Seven Pilgrim Churches of Rome

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Map of Giacomo Lauro and Antonio Tempesta dating to 1599 depicting the Seven Pilgrim Churches of Rome with San Pietro in Vaticano in the foreground, used for the Holy Year of 1600.

The Seven Pilgrim Churches of Rome are seven ancient and major churches in Rome, central to a religious pilgrimage to the city. The are listed in the following order in the guide by Franzini (1595): San Giovanni Laterano, St Peter's, San Paolo fuori le mura, Santa Maria Maggiore, San Lorenzo fuori le mura, San Sebastiano, and Santa Croce in Gerusalemme.[1] Giovanni Baglione in his book list nine major churches of Rome, adding somewhat peculiarly the church of Santa Maria Annunziata dei Gonfalone and the trio of churches known once as alle Tre Fontane, and located at the site of St Paul's martyrdom: Santi Vincenzo e Anastasio a Trevi, Santa Maria Scala Coeli and San Paolo alle Tre Fontane.[2]

Rome has for centuries been a beacon for travelers. As the home of the Pope and the Catholic curia, as well as the locus of a many sites and relics of veneration related to apostles, saints and Christian martyrs; Rome had long been a destination for pilgrims. Periodically, some were propelled to travel to Rome from the spiritual benefits, including indulgences accrued through a papally sanctioned Jubilee. These indulgences required a visit to specific churches.

The churches include the four patriarchal basilicas:

They also include three minor basilicas:

The last of these was added by Pope John Paul II for the Great Jubilee of 2000, replacing San Sebastiano fuori le mura. However, many pilgrims still prefer the pre-2000 seven basilicas and so also attend St. Sebastian's in addition to the ones required for the indulgence.

During Holy Years, indulgences are granted to those who visit certain churches. In Rome, there are seven such churches. This tradition is related to the work of St. Philip Neri, who devoted much of his time to helping pilgrims and introduced a list of seven basilicas.

Classic Seven Pilgrim Churches of Rome
SanPietroFacciata-SteO153.jpg Facade San Giovanni in Laterano 2006-09-07.jpg Roma San Paolo fuori le mura BW 1.JPG Basilica di Santa Maria Maggiore - 8.jpg San Lorenzo fuori le mura - facade.jpg 213SCroceInGerusalemme.JPG Appia-SanSebastiano-019.JPG
Saint Peters
San Giovanni in Laterano
San Paolo Fuori le Mura
Santa Maria Maggiore
San Lorenzo Fuori le Mura
Santa Croce in Gerusalemme
San Sebastiano

Guidebooks to Rome[edit]

Initially guidebooks to Rome focused on the religious sites. While these continued to have importance, by the 18th century, the storied history as well as its envied possession of troves of treasures of Italian art, also drew cultural pilgrims on a Grand Tour of Europe that almost always included Rome. Early proponents included Richard Lassels in his 1670 book on a Voyage to Italy. Cultural travels today fall under the concept of Tourism. Guidebooks had existed since Ancient times; for example; the periplus, or the narrative "sailing around treatise, describing ports or landing sites, and distances between them. There was a description of the Roman Empire, written in verse by Dionysius Periegetes. In addition, there were written guides describing how to visit sites in the Holy Land, as far back as the fourth century (see Itinerarium Burdigalense).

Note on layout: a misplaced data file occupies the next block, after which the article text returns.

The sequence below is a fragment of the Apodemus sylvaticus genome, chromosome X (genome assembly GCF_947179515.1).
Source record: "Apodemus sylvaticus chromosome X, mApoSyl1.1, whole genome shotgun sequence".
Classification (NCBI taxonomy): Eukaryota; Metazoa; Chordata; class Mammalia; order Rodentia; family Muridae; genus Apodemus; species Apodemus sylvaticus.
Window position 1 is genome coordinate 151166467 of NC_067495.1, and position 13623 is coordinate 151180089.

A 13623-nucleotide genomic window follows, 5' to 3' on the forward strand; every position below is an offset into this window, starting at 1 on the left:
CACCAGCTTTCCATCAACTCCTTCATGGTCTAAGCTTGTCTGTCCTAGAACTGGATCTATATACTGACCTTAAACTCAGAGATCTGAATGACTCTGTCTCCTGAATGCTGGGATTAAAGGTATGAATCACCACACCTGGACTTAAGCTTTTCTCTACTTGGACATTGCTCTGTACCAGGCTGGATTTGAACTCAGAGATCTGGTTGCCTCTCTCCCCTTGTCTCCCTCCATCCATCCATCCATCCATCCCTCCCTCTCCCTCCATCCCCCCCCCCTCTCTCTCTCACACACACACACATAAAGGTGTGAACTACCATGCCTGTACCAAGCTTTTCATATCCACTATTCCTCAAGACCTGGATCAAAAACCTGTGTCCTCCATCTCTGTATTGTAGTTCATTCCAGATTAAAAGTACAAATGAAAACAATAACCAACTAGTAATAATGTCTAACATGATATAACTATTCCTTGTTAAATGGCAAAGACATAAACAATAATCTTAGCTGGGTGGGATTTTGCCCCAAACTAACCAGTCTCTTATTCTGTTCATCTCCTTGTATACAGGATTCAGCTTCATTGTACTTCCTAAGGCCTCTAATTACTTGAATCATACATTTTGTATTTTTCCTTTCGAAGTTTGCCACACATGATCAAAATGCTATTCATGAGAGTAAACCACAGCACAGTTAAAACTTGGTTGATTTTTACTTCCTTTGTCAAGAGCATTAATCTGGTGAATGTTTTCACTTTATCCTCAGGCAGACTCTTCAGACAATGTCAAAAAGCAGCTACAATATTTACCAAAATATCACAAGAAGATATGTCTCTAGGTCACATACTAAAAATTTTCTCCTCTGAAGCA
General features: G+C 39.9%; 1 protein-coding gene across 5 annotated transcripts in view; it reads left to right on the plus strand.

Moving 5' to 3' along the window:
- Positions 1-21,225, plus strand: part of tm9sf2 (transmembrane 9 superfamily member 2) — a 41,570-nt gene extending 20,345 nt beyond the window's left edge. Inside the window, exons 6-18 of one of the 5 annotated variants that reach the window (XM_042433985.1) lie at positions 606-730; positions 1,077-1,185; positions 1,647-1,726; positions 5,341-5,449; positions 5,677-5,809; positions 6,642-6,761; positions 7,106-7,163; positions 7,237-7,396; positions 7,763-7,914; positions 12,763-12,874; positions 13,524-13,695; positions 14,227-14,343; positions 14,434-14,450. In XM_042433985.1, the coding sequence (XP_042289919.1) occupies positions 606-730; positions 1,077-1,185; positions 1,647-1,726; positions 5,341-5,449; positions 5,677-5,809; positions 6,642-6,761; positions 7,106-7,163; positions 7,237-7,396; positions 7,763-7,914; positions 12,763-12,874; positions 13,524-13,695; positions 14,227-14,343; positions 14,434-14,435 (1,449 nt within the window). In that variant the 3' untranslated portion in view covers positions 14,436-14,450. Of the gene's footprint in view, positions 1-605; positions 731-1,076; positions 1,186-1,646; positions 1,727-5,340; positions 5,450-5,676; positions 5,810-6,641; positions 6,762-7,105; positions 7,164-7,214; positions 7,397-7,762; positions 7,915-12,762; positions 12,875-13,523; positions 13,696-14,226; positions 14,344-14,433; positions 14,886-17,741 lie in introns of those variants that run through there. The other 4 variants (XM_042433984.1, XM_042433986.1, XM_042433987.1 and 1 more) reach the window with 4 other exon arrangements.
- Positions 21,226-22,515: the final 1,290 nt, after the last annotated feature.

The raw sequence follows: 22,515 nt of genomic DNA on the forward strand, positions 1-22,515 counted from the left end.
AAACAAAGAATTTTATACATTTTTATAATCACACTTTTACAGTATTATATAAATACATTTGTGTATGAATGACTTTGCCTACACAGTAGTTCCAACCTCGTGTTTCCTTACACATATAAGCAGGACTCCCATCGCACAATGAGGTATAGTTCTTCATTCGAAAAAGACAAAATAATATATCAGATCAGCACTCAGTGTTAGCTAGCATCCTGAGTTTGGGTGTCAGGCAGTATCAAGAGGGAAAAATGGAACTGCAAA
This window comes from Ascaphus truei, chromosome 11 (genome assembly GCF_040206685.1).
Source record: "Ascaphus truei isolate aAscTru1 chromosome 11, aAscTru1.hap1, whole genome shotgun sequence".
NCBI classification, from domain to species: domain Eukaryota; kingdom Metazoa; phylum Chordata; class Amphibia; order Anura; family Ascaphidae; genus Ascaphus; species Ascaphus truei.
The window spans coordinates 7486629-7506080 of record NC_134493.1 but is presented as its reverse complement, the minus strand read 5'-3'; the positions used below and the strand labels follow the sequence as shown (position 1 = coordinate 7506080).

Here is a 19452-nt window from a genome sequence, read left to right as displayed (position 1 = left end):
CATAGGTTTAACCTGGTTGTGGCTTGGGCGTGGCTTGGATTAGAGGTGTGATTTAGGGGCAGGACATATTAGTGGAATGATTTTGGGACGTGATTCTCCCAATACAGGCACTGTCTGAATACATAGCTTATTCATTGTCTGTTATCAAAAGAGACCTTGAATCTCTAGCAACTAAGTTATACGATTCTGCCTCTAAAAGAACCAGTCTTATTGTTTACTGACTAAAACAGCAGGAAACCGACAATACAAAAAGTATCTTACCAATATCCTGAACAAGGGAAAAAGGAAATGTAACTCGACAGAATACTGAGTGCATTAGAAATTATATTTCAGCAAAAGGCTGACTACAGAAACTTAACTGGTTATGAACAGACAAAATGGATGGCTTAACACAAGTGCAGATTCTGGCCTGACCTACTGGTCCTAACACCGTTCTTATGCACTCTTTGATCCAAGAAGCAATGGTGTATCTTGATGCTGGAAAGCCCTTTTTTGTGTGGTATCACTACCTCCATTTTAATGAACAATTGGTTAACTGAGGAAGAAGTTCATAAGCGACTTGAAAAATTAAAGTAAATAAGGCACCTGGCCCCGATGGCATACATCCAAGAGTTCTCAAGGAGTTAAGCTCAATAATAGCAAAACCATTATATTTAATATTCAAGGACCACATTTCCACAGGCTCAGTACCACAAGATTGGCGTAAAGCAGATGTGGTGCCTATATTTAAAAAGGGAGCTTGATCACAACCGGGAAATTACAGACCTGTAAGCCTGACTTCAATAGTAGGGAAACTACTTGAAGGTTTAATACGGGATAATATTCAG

Christian Rome, however, had served also as an independent goal for pilgrims and travellers. The first such guidebooks for Medieval Rome, and among the first such guidebooks in Europe, were compiled in the 12th century to address the need of travelers to Rome. They serve to map out a city full of monumental buildings and churches, and which for centuries has been in flux, burying and uncovering, razing and either rebuilding or constructing anew. Some of the guides were written by local residents; others by transient visitors, with the latter falling into the spectrum of Travel literature rather than Guide book. There are general trends to the guides, which mirror changes in society: guides prior to the mid-18th century are intended for those on religious pilgrimage, while those afterward include guides for those with a cultural interest in antiquity and art, while maintaining a distance from focus on devotional aspects.

Finally, as the interest in the possession of Vedute of ancient monuments and cityscapes increased; both paintings and collections of engravings, for example, Vasi's and Piranesi's 18th century etchings, also added to sources of information (or recollection) of the geography of place across time. Modern guidebooks arise with nineteenth century cosmopolitan firms and publishers attentive to travelers, such as Baedeker, John Murray's Blue Guides, and Michelin Guide.

These writings now serve a role in scholarship about the history of Rome, present and past. Among the pre-modern guides or itineraries to Rome, are:

Sources[edit]

  1. ^ *Franzini, Girolamo (1595). Le cose Maravigliose dell'alma citta de Roma. Guglielmo Facciotto, Rome. 
  2. ^ The nine churches of Rome (Le nove chiese di Roma, Giovanni Baglione, 1639)

External links[edit]